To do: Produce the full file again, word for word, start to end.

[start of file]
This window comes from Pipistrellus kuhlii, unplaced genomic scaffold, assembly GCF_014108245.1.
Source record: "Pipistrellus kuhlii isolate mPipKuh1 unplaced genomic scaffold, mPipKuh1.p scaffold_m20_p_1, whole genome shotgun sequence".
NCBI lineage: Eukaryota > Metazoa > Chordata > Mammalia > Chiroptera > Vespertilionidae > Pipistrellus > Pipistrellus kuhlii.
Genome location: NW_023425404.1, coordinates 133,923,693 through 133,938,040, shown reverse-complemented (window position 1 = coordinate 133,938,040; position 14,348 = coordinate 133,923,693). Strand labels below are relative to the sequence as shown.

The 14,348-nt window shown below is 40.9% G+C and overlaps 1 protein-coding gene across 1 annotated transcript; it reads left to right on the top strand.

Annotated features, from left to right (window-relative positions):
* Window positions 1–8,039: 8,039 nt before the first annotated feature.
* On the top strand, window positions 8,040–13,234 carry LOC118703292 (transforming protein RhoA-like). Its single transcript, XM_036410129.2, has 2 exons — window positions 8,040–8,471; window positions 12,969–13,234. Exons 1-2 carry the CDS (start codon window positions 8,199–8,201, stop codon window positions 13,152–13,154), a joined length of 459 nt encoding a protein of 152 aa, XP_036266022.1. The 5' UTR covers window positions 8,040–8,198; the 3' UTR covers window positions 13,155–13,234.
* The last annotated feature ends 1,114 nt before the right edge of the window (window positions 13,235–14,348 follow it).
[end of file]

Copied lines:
This window comes from Pipistrellus kuhlii, unplaced genomic scaffold, assembly GCF_014108245.1.
Source record: "Pipistrellus kuhlii isolate mPipKuh1 unplaced genomic scaffold, mPipKuh1.p scaffold_m20_p_1, whole genome shotgun sequence".
NCBI lineage: Eukaryota > Metazoa > Chordata > Mammalia > Chiroptera > Vespertilionidae > Pipistrellus > Pipistrellus kuhlii.
Genome location: NW_023425404.1, coordinates 133,923,693 through 133,938,040, shown reverse-complemented (window position 1 = coordinate 133,938,040; position 14,348 = coordinate 133,923,693). Strand labels below are relative to the sequence as shown.

The 14,348-nt window shown below is 40.9% G+C and overlaps 1 protein-coding gene across 1 annotated transcript; it reads left to right on the top strand.

Annotated features, from left to right (window-relative positions):
* Window positions 1–8,039: 8,039 nt before the first annotated feature.
* On the top strand, window positions 8,040–13,234 carry LOC118703292 (transforming protein RhoA-like). Its single transcript, XM_036410129.2, has 2 exons — window positions 8,040–8,471; window positions 12,969–13,234. Exons 1-2 carry the CDS (start codon window positions 8,199–8,201, stop codon window positions 13,152–13,154), a joined length of 459 nt encoding a protein of 152 aa, XP_036266022.1. The 5' UTR covers window positions 8,040–8,198; the 3' UTR covers window positions 13,155–13,234.
* The last annotated feature ends 1,114 nt before the right edge of the window (window positions 13,235–14,348 follow it).